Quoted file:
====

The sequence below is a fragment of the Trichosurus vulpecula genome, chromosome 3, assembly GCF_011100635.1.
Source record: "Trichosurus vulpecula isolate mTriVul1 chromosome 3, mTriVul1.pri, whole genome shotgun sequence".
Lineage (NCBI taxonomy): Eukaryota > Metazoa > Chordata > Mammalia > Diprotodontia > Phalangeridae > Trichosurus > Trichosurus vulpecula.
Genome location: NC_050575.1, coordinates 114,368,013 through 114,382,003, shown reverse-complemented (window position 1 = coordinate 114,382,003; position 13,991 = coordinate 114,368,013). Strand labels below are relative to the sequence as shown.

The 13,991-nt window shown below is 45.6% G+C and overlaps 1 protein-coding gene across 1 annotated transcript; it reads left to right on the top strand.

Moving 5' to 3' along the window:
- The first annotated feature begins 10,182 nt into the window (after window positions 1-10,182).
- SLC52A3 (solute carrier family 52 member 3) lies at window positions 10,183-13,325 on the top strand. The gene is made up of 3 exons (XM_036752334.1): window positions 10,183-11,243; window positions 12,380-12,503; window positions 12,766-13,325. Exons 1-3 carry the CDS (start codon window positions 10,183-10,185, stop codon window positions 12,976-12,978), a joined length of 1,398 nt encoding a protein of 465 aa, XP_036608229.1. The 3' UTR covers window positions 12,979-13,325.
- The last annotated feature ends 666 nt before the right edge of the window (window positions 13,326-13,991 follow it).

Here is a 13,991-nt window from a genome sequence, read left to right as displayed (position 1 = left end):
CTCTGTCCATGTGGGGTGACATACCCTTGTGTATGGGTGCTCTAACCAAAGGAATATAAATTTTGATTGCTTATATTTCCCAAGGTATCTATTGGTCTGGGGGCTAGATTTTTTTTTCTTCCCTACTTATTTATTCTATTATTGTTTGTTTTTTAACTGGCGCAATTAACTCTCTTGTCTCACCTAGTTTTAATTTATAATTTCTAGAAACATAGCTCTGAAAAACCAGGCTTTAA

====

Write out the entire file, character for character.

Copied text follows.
The sequence below is a fragment of the Trichosurus vulpecula genome, chromosome 3, assembly GCF_011100635.1.
Source record: "Trichosurus vulpecula isolate mTriVul1 chromosome 3, mTriVul1.pri, whole genome shotgun sequence".
Lineage (NCBI taxonomy): Eukaryota > Metazoa > Chordata > Mammalia > Diprotodontia > Phalangeridae > Trichosurus > Trichosurus vulpecula.
Genome location: NC_050575.1, coordinates 114,368,013 through 114,382,003, shown reverse-complemented (window position 1 = coordinate 114,382,003; position 13,991 = coordinate 114,368,013). Strand labels below are relative to the sequence as shown.

The 13,991-nt window shown below is 45.6% G+C and overlaps 1 protein-coding gene across 1 annotated transcript; it reads left to right on the top strand.

Moving 5' to 3' along the window:
- The first annotated feature begins 10,182 nt into the window (after window positions 1-10,182).
- SLC52A3 (solute carrier family 52 member 3) lies at window positions 10,183-13,325 on the top strand. The gene is made up of 3 exons (XM_036752334.1): window positions 10,183-11,243; window positions 12,380-12,503; window positions 12,766-13,325. Exons 1-3 carry the CDS (start codon window positions 10,183-10,185, stop codon window positions 12,976-12,978), a joined length of 1,398 nt encoding a protein of 465 aa, XP_036608229.1. The 3' UTR covers window positions 12,979-13,325.
- The last annotated feature ends 666 nt before the right edge of the window (window positions 13,326-13,991 follow it).

Here is a 13,991-nt window from a genome sequence, read left to right as displayed (position 1 = left end):
CTCTGTCCATGTGGGGTGACATACCCTTGTGTATGGGTGCTCTAACCAAAGGAATATAAATTTTGATTGCTTATATTTCCCAAGGTATCTATTGGTCTGGGGGCTAGATTTTTTTTTCTTCCCTACTTATTTATTCTATTATTGTTTGTTTTTTAACTGGCGCAATTAACTCTCTTGTCTCACCTAGTTTTAATTTATAATTTCTAGAAACATAGCTCTGAAAAACCAGGCTTTAA